If you want to ensure that your organization supports women and minority-owned businesses, you sometimes have to be very creative, said Beverly Woods, deputy director of the Greater Philadelphia Urban Affairs Coalition’s Division of Economic Opportunity.
Her non-profit organization won a $70,000 contract to create an economic opportunity plan for the Central Delaware Master Plan, which the Delaware River Waterfront Corp. oversees. But the work that began with her presentation to the DRWC board Friday is aimed at making certain the waterfront corporation itself is hiring a good number of women and minority contractors. GPUAC is doing this work for free.
Woods has begun reviewing the DRWC’s RFPs and other documents to see what they buy and what kind of work they hire people to do, and if there are contractors or suppliers that are owned by women or minorities.
Depending on the task or item at hand, it’s easy to get a significant number of women- or minority-owned businesses responding to a bid. This was the case when she was working with the city’s former Neighborhood Transformation Initiative program, and buildings needed to be demolished.
But other times, she said, there just are not that many certified people who own the type of business needed to complete a job. That’s when the creativity comes in, Woods said. Perhaps the job needs a certain type of supplies that can be purchased from a business owned by a woman or minority, she said. Or perhaps the contractor needs subcontractors in a field with many such owners.
In a different segment of its meeting, the DRWC board was talking about the Philadelphia Belle, a paddle wheel river cruising vessel that is expected to arrive in Philadelphia this summer. It will then need to have its interior remodeled before it begins taking passengers on the river in late fall or winter. The DRWC won’t own the boat, but the owner will be a tenant of theirs.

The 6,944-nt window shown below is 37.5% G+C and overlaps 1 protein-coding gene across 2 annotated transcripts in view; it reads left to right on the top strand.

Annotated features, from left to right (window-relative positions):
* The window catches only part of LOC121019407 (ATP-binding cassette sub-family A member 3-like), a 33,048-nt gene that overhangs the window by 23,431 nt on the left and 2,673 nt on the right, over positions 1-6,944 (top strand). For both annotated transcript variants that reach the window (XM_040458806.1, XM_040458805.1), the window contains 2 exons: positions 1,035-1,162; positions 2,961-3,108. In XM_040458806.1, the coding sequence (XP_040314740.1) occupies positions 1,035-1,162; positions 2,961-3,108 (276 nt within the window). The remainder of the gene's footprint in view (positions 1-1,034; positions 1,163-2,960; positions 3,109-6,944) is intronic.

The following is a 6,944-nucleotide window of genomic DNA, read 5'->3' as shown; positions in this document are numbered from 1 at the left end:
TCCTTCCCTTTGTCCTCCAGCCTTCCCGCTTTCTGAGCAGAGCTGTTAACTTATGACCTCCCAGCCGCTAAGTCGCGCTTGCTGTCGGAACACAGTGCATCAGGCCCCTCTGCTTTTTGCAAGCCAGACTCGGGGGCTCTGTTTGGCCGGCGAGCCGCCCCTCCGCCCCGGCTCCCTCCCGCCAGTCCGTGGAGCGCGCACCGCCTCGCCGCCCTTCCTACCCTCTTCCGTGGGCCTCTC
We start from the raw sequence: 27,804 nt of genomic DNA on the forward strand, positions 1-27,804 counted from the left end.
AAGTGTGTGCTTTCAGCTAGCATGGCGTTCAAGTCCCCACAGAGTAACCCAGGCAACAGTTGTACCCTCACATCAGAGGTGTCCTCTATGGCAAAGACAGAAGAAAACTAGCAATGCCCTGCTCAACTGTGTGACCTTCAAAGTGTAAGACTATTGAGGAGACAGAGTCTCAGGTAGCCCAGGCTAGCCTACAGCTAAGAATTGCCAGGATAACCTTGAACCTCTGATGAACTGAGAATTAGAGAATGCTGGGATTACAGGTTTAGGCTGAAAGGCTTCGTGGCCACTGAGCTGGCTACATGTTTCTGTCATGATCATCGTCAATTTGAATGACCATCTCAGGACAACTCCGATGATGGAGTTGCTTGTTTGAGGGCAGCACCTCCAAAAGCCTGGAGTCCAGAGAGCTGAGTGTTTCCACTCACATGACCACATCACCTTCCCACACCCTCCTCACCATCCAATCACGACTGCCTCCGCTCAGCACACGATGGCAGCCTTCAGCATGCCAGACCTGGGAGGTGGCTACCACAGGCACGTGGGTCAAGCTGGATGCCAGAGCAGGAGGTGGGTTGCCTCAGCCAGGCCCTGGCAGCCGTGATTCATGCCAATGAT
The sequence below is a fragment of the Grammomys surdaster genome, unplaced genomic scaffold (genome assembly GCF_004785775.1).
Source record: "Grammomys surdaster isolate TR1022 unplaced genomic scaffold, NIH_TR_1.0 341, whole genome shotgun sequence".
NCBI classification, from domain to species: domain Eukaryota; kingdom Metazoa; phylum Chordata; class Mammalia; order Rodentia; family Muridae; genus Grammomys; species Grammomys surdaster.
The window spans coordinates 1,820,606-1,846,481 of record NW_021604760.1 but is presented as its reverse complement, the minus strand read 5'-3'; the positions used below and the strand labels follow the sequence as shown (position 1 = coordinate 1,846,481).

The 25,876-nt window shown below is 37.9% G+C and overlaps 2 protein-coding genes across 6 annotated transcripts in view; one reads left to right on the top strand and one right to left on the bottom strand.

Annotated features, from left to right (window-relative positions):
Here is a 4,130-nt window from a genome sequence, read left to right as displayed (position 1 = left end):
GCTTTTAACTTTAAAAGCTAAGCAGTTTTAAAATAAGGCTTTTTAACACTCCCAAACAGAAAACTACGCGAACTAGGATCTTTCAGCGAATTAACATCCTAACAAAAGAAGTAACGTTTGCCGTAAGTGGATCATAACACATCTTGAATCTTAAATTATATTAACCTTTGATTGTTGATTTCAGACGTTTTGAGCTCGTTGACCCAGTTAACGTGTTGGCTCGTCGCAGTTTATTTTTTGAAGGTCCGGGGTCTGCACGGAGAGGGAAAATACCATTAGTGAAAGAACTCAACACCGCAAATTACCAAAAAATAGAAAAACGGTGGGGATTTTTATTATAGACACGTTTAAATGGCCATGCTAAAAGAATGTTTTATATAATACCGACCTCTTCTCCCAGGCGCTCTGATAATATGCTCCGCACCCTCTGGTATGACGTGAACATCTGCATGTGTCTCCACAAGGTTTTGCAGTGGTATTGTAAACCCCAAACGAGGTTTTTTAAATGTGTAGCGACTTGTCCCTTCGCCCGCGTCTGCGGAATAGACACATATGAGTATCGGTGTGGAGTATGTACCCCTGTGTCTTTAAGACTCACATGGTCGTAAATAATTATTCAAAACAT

“As they were talking about that, I was excitedly writing things down,” Woods said. Not only is there work to be done to ready the boat, but it will have a crew of about 200.
DRWC staff is compiling numbers to show “where we are now,” said Donn Scott, DRWC Chairman. That will help set goals for the future, he said. Woods will present a plan to the DRWC at the next meeting of the full board, in October.
The DRWC also passed a $6.9 million operating budget for Fiscal Year 2011 (PlanPhilly will be writing more on the budget soon), but it spent most of the meeting talking about projects on the capital side:
There’s already $1.78 million earmarked to improve the DRWC’s marina. This includes dredging the area to take the water depth from three to eight feet. That should mean bigger boats, more boats and larger slip fees, said DRWC President Tom Corcoran.
In coming months, the board may be asked to approve spending about $1 million for a new roof on their 50,000-square-foot Pier 9.
Board members said they did not want to spend the money unless it was certain the pier has a useful future under the still-in-development Master Plan.
Master Plan Manager Sarah Thorp said it certainly will. That’s already been talked about as a way to complement the Race Street Pier project, she said. Race Street Pier – the pier that will come to new life next spring as a park – will draw people who will want to use things like cafes, and the less-glamorous-but-important restrooms. Perhaps with private development, perhaps through the DRWC, or a mix, Thorp said, these things would fit nicely in Pier 9, which is Race Street Pier’s neighbor.
Speaking of Race Street Pier, work so far is on-time and on-budget, said DRWC Vice President Joe Forkin.
And a fund-raising effort for big trees that will line the park, led by board member Avi Eden, is underway. The project’s budget called for 37, four-inch caliper, 14-16 foot trees, which would have cost $2,500 each. But when DRWC found out they could get trees with trunks twice as wide and 20- to 22-feet tall, they decided to go for it.
DRWC’s executive committee already fronted the money at an earlier meeting, but the board is looking for 37 donors to give $2,500 each so that nothing has to be cut elsewhere in the project’s budget, Corcoran said. A board in front of each tree will be etched with donor names or the names of people who the tree honors or memorializes. Learn more.
Eden said the trees will help make the park seem more finished and established from the beginning, and their shade will be wonderful. But what makes them extra special, he said, is that they are extras from the crop that was grown for the 9-11 Memorial at the World Trade Center.
Watch the rest of the meeting here:
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